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Friday
Sep022016

Org Charts for Small Businesses

We often form new business entities for clients. Most are limited liability companies, but there are still a few corporations, partnerships, and joint ventures every now and then. Most are owned by just one person or a couple of family members or friends. While the LLC operating agreement or the corporate bylaws and resolutions may establish the company and the general legal foundation of how the entity will exist, those documents don't address the day-to-day operations of the company.

They don't determine who will be responsible for marketing, sales, accounts payable and receivable, inventory control, nor operations. Unfortunately, many people just leave that up to loose agreements among the principals of the company as to who is going to be responsble for what. For instance, Jenny will handle marketing and accounting, while Jim will deal with contractors, inventory control, and licensing. When that happens, feelings get hurt, and customers and business opportunities are lost. In other words, the ball is often hit to left-center field, and everyone looks at each other and says, "I thought you were going to catch it!" when the ball (customer/business opportunity) hits the ground with a thud.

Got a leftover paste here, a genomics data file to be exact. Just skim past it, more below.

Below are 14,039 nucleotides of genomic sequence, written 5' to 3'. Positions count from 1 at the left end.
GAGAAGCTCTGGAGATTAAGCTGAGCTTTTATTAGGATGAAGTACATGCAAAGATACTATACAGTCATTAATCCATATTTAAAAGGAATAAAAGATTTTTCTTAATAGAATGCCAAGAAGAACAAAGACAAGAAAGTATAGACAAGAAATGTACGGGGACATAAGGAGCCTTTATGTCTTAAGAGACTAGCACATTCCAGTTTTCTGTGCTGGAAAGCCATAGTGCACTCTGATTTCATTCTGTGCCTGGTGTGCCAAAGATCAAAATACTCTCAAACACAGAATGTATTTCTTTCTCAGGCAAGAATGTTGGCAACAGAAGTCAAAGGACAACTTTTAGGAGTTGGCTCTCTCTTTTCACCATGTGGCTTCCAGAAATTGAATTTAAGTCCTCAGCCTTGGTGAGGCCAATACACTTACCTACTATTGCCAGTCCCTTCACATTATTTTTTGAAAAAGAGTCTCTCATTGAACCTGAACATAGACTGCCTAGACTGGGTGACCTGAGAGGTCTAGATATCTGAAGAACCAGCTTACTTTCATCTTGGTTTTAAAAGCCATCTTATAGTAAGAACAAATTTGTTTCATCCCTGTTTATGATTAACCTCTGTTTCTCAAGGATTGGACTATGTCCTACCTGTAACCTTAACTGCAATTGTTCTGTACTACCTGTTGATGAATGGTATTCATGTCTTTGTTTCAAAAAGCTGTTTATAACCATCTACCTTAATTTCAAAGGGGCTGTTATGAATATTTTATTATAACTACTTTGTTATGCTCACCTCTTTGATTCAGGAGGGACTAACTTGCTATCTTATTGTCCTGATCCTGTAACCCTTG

To prevent this from happening, we recommend that all of our new business clients create an organizational chart from the inception of the company. It can be designed like any other large enterprise: C-Level executives at the top (CEO, COO, CFO, CMO, CTO, CIO....) with officers, directors, managers, and staff at various levels underneath. Then, the duties and responsibilities of each position should be detailed as clearly as possible to delineate which position will handle what parts of the daily operations of the company as well as the visioning for the company's growth.

In the beginning, each person may wear quite a few titles. In the case of a solely held company, only one person will wear every hat -- in addition to the hats of the entrepreneur, manager, and technician. However, as the company grows, the org chart roadmap is already written as to who will be needed to handle tasks. Over time, as the business grows, the owner will hire others to take over those positions. The job description will already be written and ready to go, so it will be easy to determine what kind of person would be a good fit, and easier to measure their success in the position.